Primary injury (Table 1) refers to the physical disruption of tissues within the cranium that occurs immediately at the time of the traumatic event (Figure 2). It can be classified according to the location, the type of injury, and whether it is focal or diffuse 7. Once primary injury is present it cannot be changed, but it affects and influences secondary injury, which occurs after and in reaction to the primary injury. This involves a complex series of biological events that may lead to neuronal death, involving the release and accumulation of excitatory neurotransmitters, cytotoxic edema, and activation of proteases and inflammatory mediators, as well as mitochondrial dysfunction and generation of reactive oxygen species (ROS). The brain parenchyma, with its abundance of lipid, is particularly at risk of lipid peroxidation 8, which can be exacerbated by intracranial hemorrhage and the release of iron ions. Neuronal cell destruction through these processes leads to activation of nitric oxide (NO) pathways, with consequential cerebral vasodilation and alterations in CBF and vascular permeability, contributing to the loss of autoregulation.

Table 1. Classifications of primary injury.

  • Defined by loss of consciousness without any histopathological lesion. Considered the mildest form of primary injury
  • Bruising of the brain parenchyma
  • Swellings of clotted blood
  • Can occur within the brain parenchyma (intra-axial) or outside the parenchyma (extra-axial) in spaces such as the subarachnoid, subdural, or epidural spaces
  • Tearing of the brain tissue
  • Considered a severe form of primary injury
Diffuse axonal injury
  • Shearing of the brain axons when the brain shifts and rotates inside the skull
  • Considered a severe form of primary injury


Other intracranial factors can also exacerbate secondary injury, including intracranial hypertension, lactic acidosis, compromise of the blood-brain barrier (BBB), vasospasm, hemorrhage, infection, mass effects, and seizure activity 9. Systemic factors can worsen secondary injury via compromise of CBF, including hypotension, hyper- or hypoglycemia, hyperthermia, hyper- or hypocapnia, hypoxia, and acid-base or electrolyte derangements.

The combination of hypertension and bradycardia in a neurological patient is known as the Cushing reflex, and it can be indicative of severe intracranial hypertension. As brain herniation may be imminent with TBI, rapid recognition and immediate intervention is required. The presence of the Cushing reflex has been shown to be specific for brain herniation in dogs, but its absence does not exclude intracranial hypertension 10 and the clinician should be aware of this; it is therefore reasonable to assume intracranial hypertension is present if the clinical findings are generally supportive.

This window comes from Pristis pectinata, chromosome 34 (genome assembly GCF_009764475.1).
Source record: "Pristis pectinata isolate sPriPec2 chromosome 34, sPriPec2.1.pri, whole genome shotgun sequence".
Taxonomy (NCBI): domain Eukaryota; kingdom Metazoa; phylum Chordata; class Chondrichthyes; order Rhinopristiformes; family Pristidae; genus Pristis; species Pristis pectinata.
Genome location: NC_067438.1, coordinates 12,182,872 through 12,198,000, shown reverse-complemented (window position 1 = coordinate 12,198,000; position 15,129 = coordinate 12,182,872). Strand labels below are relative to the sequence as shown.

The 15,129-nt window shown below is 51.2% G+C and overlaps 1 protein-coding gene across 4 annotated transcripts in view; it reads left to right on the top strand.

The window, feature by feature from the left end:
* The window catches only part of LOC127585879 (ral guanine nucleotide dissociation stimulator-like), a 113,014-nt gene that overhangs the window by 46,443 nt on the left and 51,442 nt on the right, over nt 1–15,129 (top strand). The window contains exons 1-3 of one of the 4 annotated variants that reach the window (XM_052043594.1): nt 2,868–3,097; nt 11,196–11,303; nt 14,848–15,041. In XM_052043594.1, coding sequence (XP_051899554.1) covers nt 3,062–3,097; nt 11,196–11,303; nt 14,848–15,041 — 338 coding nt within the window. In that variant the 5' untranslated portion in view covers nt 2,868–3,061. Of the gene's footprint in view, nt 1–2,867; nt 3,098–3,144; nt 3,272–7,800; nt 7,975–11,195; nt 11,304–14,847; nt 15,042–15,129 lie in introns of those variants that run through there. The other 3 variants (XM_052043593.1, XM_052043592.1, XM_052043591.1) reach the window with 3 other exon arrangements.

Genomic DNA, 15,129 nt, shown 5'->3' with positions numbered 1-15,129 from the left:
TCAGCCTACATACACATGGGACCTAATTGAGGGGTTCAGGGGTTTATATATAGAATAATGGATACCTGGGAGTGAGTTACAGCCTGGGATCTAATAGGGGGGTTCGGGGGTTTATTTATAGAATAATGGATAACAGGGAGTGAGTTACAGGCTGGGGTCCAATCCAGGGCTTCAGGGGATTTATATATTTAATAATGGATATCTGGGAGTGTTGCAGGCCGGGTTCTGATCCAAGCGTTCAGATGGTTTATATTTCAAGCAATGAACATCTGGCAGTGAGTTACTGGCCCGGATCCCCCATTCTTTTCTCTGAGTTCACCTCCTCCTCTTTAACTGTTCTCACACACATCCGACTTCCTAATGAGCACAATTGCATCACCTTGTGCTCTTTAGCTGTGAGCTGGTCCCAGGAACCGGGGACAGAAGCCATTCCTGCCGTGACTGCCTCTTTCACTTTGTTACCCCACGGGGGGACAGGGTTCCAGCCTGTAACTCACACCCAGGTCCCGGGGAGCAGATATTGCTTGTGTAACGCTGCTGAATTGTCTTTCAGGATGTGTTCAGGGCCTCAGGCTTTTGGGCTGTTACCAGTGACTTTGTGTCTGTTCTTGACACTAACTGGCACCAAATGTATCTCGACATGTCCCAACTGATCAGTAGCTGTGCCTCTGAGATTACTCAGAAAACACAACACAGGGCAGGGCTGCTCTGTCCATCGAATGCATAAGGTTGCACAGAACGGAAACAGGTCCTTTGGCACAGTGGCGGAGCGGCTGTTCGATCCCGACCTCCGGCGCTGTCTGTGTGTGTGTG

A visual depiction of select primary brain injuries

Figure 2. A visual depiction of select primary brain injuries. Further descriptions of primary brain injuries can be found in Table 1.
© Silas Zee/redrawn by Sandrine Fontègne

Patient assessment

Patient assessment should encompass a brief primary survey evaluating the ABCs (airway, breathing, and circulation) followed by a more thorough secondary survey. Hypoxemia, changes to ventilation, and hypotension contribute to secondary brain injury and require rapid recognition and treatment. Respiratory assessment should minimally include evaluation of the airway, respiratory rate and effort, SpO2, and thoracic point-of-care ultrasound (POCUS). Cardiovascular evaluation should minimally include mucous membrane color, capillary refill time, heart and pulse rate, pulse quality, blood lactate, distal extremity palpation for relative temperature, and blood pressure. With severe head trauma, deranged cerebral autoregulation makes CBF and CPP more dependent on MAP, which makes maintaining blood pressure essential when managing such patients.

Neurological assessment

Neurological assessment should ideally be performed before administrating analgesics and after adequate resuscitation if possible. This should focus on the animal’s level of consciousness, posture and brainstem reflexes. Dogs with head trauma and TBI may demonstrate either a decerebrate or decerebellate posture, although normal posturing does not rule out TBI (Figure 3 and 4). A decerebrate patient may be identified by extension of the head and neck (opisthotonos) as well as all four limbs; decerebellate posturing is characterized by opisthotonos and extension of the forelimbs, with normal to flexed pelvic limbs. In both situations mentation is also often affected, as these patients can have significant intracranial disease. When assessing brainstem reflexes, pupil size, pupillary light reflexes, and physiologic nystagmus should be evaluated (Figure 5). Since cervical trauma can occur concurrently with head trauma, it is also beneficial to evaluate motor and sensory function.